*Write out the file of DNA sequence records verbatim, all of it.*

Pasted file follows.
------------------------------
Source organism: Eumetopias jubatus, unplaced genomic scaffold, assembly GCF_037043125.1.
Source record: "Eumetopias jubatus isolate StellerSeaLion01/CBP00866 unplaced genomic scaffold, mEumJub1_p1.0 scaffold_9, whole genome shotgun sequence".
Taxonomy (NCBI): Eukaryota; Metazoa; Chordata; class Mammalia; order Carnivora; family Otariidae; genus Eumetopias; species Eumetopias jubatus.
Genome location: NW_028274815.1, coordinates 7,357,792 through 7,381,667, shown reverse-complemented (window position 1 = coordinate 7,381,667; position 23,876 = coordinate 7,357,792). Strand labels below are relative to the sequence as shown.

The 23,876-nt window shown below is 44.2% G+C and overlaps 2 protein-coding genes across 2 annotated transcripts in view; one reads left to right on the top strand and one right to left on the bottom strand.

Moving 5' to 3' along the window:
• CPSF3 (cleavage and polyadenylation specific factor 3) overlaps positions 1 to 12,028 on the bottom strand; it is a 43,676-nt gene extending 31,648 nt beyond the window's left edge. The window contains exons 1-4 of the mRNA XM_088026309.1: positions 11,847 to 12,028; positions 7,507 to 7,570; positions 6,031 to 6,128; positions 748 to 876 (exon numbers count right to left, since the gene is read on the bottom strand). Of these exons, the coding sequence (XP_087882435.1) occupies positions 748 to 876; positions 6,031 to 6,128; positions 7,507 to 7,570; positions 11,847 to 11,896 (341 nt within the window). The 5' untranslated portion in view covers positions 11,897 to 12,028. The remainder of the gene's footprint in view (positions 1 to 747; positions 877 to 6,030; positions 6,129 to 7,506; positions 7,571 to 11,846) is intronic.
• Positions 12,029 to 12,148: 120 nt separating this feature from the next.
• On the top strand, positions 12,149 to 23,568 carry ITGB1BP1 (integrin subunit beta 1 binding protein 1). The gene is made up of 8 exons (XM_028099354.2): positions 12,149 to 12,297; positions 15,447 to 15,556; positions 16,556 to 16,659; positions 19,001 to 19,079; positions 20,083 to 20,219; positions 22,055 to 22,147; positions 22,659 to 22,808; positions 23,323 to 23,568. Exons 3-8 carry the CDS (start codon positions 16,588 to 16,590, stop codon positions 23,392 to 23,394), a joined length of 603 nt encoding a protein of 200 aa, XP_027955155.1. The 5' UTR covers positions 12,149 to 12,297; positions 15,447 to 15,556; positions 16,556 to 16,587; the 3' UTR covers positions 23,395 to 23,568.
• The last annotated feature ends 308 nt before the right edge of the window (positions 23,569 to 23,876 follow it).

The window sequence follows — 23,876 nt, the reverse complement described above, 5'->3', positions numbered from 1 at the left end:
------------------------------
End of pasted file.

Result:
Source organism: Eumetopias jubatus, unplaced genomic scaffold, assembly GCF_037043125.1.
Source record: "Eumetopias jubatus isolate StellerSeaLion01/CBP00866 unplaced genomic scaffold, mEumJub1_p1.0 scaffold_9, whole genome shotgun sequence".
Taxonomy (NCBI): Eukaryota; Metazoa; Chordata; class Mammalia; order Carnivora; family Otariidae; genus Eumetopias; species Eumetopias jubatus.
Genome location: NW_028274815.1, coordinates 7,357,792 through 7,381,667, shown reverse-complemented (window position 1 = coordinate 7,381,667; position 23,876 = coordinate 7,357,792). Strand labels below are relative to the sequence as shown.

The 23,876-nt window shown below is 44.2% G+C and overlaps 2 protein-coding genes across 2 annotated transcripts in view; one reads left to right on the top strand and one right to left on the bottom strand.

Moving 5' to 3' along the window:
• CPSF3 (cleavage and polyadenylation specific factor 3) overlaps positions 1 to 12,028 on the bottom strand; it is a 43,676-nt gene extending 31,648 nt beyond the window's left edge. The window contains exons 1-4 of the mRNA XM_088026309.1: positions 11,847 to 12,028; positions 7,507 to 7,570; positions 6,031 to 6,128; positions 748 to 876 (exon numbers count right to left, since the gene is read on the bottom strand). Of these exons, the coding sequence (XP_087882435.1) occupies positions 748 to 876; positions 6,031 to 6,128; positions 7,507 to 7,570; positions 11,847 to 11,896 (341 nt within the window). The 5' untranslated portion in view covers positions 11,897 to 12,028. The remainder of the gene's footprint in view (positions 1 to 747; positions 877 to 6,030; positions 6,129 to 7,506; positions 7,571 to 11,846) is intronic.
• Positions 12,029 to 12,148: 120 nt separating this feature from the next.
• On the top strand, positions 12,149 to 23,568 carry ITGB1BP1 (integrin subunit beta 1 binding protein 1). The gene is made up of 8 exons (XM_028099354.2): positions 12,149 to 12,297; positions 15,447 to 15,556; positions 16,556 to 16,659; positions 19,001 to 19,079; positions 20,083 to 20,219; positions 22,055 to 22,147; positions 22,659 to 22,808; positions 23,323 to 23,568. Exons 3-8 carry the CDS (start codon positions 16,588 to 16,590, stop codon positions 23,392 to 23,394), a joined length of 603 nt encoding a protein of 200 aa, XP_027955155.1. The 5' UTR covers positions 12,149 to 12,297; positions 15,447 to 15,556; positions 16,556 to 16,587; the 3' UTR covers positions 23,395 to 23,568.
• The last annotated feature ends 308 nt before the right edge of the window (positions 23,569 to 23,876 follow it).

The window sequence follows — 23,876 nt, the reverse complement described above, 5'->3', positions numbered from 1 at the left end: